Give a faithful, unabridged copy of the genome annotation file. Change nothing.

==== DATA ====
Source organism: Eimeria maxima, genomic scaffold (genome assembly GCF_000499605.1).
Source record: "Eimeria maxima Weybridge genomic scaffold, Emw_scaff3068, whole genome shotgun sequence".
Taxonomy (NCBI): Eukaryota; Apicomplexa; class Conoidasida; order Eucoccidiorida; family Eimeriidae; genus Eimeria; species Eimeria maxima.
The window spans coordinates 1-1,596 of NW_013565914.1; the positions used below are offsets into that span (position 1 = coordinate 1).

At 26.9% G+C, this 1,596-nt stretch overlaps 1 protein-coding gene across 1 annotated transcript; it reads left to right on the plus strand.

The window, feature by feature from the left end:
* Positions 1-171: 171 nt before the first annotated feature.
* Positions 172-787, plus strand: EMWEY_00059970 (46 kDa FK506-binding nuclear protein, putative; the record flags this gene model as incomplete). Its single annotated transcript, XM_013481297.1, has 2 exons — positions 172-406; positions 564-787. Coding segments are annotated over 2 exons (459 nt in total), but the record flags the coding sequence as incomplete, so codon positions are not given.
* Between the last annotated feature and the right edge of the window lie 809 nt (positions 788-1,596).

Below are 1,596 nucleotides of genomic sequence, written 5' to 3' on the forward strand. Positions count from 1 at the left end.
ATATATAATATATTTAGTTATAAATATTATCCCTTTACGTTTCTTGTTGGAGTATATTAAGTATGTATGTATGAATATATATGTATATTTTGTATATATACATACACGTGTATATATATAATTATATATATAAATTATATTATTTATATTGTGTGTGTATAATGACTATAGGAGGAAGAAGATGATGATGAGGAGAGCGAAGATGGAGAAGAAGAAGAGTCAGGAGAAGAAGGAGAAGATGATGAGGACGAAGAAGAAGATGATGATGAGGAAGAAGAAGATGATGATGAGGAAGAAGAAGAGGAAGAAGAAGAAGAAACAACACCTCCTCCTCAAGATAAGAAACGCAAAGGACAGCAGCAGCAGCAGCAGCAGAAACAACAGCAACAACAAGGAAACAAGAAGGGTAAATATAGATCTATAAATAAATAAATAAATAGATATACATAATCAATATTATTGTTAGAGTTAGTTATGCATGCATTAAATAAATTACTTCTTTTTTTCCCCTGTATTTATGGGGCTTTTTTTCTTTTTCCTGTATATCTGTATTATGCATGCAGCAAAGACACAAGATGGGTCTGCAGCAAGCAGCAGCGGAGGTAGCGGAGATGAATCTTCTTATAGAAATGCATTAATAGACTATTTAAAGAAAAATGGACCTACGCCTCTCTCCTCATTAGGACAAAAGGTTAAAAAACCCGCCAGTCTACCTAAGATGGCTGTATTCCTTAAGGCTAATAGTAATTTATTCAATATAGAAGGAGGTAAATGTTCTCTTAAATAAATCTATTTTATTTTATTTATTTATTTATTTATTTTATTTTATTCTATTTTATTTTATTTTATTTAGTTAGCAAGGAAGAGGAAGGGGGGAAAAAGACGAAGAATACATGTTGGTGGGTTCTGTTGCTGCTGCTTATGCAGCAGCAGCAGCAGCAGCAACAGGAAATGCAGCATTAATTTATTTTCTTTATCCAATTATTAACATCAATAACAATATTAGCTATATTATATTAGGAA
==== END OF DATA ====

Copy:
Source organism: Eimeria maxima, genomic scaffold (genome assembly GCF_000499605.1).
Source record: "Eimeria maxima Weybridge genomic scaffold, Emw_scaff3068, whole genome shotgun sequence".
Taxonomy (NCBI): Eukaryota; Apicomplexa; class Conoidasida; order Eucoccidiorida; family Eimeriidae; genus Eimeria; species Eimeria maxima.
The window spans coordinates 1-1,596 of NW_013565914.1; the positions used below are offsets into that span (position 1 = coordinate 1).

At 26.9% G+C, this 1,596-nt stretch overlaps 1 protein-coding gene across 1 annotated transcript; it reads left to right on the plus strand.

The window, feature by feature from the left end:
* Positions 1-171: 171 nt before the first annotated feature.
* Positions 172-787, plus strand: EMWEY_00059970 (46 kDa FK506-binding nuclear protein, putative; the record flags this gene model as incomplete). Its single annotated transcript, XM_013481297.1, has 2 exons — positions 172-406; positions 564-787. Coding segments are annotated over 2 exons (459 nt in total), but the record flags the coding sequence as incomplete, so codon positions are not given.
* Between the last annotated feature and the right edge of the window lie 809 nt (positions 788-1,596).

Below are 1,596 nucleotides of genomic sequence, written 5' to 3' on the forward strand. Positions count from 1 at the left end.
ATATATAATATATTTAGTTATAAATATTATCCCTTTACGTTTCTTGTTGGAGTATATTAAGTATGTATGTATGAATATATATGTATATTTTGTATATATACATACACGTGTATATATATAATTATATATATAAATTATATTATTTATATTGTGTGTGTATAATGACTATAGGAGGAAGAAGATGATGATGAGGAGAGCGAAGATGGAGAAGAAGAAGAGTCAGGAGAAGAAGGAGAAGATGATGAGGACGAAGAAGAAGATGATGATGAGGAAGAAGAAGATGATGATGAGGAAGAAGAAGAGGAAGAAGAAGAAGAAACAACACCTCCTCCTCAAGATAAGAAACGCAAAGGACAGCAGCAGCAGCAGCAGCAGAAACAACAGCAACAACAAGGAAACAAGAAGGGTAAATATAGATCTATAAATAAATAAATAAATAGATATACATAATCAATATTATTGTTAGAGTTAGTTATGCATGCATTAAATAAATTACTTCTTTTTTTCCCCTGTATTTATGGGGCTTTTTTTCTTTTTCCTGTATATCTGTATTATGCATGCAGCAAAGACACAAGATGGGTCTGCAGCAAGCAGCAGCGGAGGTAGCGGAGATGAATCTTCTTATAGAAATGCATTAATAGACTATTTAAAGAAAAATGGACCTACGCCTCTCTCCTCATTAGGACAAAAGGTTAAAAAACCCGCCAGTCTACCTAAGATGGCTGTATTCCTTAAGGCTAATAGTAATTTATTCAATATAGAAGGAGGTAAATGTTCTCTTAAATAAATCTATTTTATTTTATTTATTTATTTATTTATTTTATTTTATTCTATTTTATTTTATTTTATTTAGTTAGCAAGGAAGAGGAAGGGGGGAAAAAGACGAAGAATACATGTTGGTGGGTTCTGTTGCTGCTGCTTATGCAGCAGCAGCAGCAGCAGCAACAGGAAATGCAGCATTAATTTATTTTCTTTATCCAATTATTAACATCAATAACAATATTAGCTATATTATATTAGGAA